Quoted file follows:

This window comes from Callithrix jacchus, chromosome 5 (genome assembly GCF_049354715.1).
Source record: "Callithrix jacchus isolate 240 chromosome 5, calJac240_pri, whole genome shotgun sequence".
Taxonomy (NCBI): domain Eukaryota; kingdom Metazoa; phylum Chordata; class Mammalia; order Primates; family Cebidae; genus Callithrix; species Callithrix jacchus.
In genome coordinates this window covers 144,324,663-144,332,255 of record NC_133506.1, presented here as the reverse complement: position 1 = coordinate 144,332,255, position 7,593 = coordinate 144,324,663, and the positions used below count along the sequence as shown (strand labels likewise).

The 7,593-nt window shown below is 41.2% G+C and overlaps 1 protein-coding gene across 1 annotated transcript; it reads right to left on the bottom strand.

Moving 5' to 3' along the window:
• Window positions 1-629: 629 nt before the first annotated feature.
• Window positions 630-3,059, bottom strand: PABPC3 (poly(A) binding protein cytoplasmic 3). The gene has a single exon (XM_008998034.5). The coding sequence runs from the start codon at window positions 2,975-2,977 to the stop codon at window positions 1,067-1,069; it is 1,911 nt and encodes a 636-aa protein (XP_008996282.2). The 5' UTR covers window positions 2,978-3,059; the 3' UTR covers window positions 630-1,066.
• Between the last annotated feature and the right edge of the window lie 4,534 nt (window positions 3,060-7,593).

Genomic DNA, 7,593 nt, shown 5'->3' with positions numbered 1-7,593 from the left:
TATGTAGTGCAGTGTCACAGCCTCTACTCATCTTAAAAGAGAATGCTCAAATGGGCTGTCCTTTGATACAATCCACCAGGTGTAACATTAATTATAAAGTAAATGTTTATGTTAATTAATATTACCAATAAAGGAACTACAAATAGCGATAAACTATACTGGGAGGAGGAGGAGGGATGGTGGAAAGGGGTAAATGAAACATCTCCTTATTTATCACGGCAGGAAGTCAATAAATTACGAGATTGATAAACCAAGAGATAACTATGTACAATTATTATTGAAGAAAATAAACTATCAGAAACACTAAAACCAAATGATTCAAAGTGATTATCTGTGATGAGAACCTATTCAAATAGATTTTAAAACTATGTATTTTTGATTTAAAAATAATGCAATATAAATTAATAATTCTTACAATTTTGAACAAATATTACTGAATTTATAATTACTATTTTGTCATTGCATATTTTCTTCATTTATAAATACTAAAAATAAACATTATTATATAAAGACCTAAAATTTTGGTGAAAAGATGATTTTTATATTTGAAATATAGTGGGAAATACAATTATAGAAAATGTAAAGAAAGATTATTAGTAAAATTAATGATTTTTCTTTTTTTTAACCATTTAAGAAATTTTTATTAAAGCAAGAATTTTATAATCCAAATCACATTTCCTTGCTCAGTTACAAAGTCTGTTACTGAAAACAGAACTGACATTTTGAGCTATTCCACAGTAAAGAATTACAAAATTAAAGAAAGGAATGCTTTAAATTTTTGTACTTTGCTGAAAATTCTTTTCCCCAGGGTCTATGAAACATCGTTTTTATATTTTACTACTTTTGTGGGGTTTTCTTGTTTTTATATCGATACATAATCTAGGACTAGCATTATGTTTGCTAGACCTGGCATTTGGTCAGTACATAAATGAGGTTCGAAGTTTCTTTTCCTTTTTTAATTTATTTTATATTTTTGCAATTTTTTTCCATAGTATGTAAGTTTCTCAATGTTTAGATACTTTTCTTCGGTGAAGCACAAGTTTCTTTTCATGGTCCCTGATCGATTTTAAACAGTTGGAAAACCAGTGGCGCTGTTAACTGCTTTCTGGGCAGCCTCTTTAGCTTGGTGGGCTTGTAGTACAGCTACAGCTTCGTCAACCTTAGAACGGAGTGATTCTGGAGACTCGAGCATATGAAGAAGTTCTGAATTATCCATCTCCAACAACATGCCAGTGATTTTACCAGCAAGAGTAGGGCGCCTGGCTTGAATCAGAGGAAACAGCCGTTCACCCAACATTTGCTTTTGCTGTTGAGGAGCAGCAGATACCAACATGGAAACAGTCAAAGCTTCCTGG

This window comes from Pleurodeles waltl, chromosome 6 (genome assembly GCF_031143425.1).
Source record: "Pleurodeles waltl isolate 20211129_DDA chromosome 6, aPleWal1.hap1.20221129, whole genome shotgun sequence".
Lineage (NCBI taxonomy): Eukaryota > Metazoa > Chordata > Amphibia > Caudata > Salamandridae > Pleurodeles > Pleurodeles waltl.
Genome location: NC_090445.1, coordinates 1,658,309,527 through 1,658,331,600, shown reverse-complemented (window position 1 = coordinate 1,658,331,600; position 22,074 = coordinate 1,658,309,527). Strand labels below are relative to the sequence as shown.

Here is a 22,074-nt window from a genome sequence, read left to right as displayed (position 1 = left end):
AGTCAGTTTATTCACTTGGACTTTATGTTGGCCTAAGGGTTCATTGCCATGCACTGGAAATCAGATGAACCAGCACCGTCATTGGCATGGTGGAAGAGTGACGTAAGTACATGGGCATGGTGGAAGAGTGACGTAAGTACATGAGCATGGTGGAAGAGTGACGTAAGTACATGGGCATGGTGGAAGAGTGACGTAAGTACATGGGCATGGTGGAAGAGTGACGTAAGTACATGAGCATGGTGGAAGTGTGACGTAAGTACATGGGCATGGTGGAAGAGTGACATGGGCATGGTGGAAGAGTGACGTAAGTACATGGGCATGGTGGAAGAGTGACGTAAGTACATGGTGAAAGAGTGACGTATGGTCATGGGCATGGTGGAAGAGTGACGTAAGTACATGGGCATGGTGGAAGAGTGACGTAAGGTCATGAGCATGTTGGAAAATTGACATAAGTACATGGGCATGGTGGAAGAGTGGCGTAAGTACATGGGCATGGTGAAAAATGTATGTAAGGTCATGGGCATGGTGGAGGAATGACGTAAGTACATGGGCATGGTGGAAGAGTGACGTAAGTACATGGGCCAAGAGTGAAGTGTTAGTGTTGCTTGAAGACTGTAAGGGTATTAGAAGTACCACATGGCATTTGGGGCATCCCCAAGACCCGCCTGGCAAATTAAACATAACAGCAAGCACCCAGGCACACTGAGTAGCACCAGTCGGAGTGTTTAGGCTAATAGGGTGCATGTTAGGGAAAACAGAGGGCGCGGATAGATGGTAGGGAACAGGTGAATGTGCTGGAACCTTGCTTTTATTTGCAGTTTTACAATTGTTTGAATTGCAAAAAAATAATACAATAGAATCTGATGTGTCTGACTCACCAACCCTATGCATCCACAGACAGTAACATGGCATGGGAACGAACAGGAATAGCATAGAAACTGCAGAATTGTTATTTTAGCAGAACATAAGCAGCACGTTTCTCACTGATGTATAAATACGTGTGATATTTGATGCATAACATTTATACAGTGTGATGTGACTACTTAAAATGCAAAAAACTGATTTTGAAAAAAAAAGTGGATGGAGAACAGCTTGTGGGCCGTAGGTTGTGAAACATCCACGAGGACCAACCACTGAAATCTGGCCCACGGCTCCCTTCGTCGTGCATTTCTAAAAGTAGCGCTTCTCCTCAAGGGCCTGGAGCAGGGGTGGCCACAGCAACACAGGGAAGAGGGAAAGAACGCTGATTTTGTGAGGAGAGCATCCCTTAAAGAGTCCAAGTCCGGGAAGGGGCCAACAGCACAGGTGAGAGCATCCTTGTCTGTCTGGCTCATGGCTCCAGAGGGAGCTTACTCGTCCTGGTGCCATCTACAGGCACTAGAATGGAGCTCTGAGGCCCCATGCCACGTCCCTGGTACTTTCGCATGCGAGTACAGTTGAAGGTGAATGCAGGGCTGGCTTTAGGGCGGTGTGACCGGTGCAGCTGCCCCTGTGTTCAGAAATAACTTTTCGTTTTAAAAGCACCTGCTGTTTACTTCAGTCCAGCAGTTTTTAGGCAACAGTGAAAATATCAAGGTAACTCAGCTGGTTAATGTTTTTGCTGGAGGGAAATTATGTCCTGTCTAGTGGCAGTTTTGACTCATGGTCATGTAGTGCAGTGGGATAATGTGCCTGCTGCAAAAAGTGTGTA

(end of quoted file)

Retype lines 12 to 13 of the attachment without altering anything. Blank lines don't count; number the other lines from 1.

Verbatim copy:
This window comes from Pleurodeles waltl, chromosome 6 (genome assembly GCF_031143425.1).
Source record: "Pleurodeles waltl isolate 20211129_DDA chromosome 6, aPleWal1.hap1.20221129, whole genome shotgun sequence".